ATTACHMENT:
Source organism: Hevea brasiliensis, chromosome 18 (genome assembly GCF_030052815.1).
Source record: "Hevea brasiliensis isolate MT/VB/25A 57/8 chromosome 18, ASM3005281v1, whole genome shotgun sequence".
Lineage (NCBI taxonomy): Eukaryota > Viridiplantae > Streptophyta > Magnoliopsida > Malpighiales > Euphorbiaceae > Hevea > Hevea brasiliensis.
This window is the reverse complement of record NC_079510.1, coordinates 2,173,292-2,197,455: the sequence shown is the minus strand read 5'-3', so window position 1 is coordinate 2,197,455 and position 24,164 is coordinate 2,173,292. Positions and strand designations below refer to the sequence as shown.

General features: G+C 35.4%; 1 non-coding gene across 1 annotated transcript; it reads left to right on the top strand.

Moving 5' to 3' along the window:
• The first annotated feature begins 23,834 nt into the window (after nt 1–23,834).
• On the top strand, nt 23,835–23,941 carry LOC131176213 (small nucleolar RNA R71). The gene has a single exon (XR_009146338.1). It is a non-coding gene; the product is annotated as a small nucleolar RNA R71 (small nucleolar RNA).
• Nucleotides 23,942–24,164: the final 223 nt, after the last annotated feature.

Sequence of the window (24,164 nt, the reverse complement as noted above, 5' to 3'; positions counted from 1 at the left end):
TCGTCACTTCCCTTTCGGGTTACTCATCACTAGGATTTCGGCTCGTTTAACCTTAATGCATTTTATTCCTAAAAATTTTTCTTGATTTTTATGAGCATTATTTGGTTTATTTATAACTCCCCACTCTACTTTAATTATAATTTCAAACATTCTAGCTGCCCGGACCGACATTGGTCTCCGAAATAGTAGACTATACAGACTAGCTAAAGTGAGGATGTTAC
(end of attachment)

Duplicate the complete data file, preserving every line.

Source organism: Hevea brasiliensis, chromosome 18 (genome assembly GCF_030052815.1).
Source record: "Hevea brasiliensis isolate MT/VB/25A 57/8 chromosome 18, ASM3005281v1, whole genome shotgun sequence".
Lineage (NCBI taxonomy): Eukaryota > Viridiplantae > Streptophyta > Magnoliopsida > Malpighiales > Euphorbiaceae > Hevea > Hevea brasiliensis.
This window is the reverse complement of record NC_079510.1, coordinates 2,173,292-2,197,455: the sequence shown is the minus strand read 5'-3', so window position 1 is coordinate 2,197,455 and position 24,164 is coordinate 2,173,292. Positions and strand designations below refer to the sequence as shown.

General features: G+C 35.4%; 1 non-coding gene across 1 annotated transcript; it reads left to right on the top strand.

Moving 5' to 3' along the window:
• The first annotated feature begins 23,834 nt into the window (after nt 1–23,834).
• On the top strand, nt 23,835–23,941 carry LOC131176213 (small nucleolar RNA R71). The gene has a single exon (XR_009146338.1). It is a non-coding gene; the product is annotated as a small nucleolar RNA R71 (small nucleolar RNA).
• Nucleotides 23,942–24,164: the final 223 nt, after the last annotated feature.

Sequence of the window (24,164 nt, the reverse complement as noted above, 5' to 3'; positions counted from 1 at the left end):
TCGTCACTTCCCTTTCGGGTTACTCATCACTAGGATTTCGGCTCGTTTAACCTTAATGCATTTTATTCCTAAAAATTTTTCTTGATTTTTATGAGCATTATTTGGTTTATTTATAACTCCCCACTCTACTTTAATTATAATTTCAAACATTCTAGCTGCCCGGACCGACATTGGTCTCCGAAATAGTAGACTATACAGACTAGCTAAAGTGAGGATGTTAC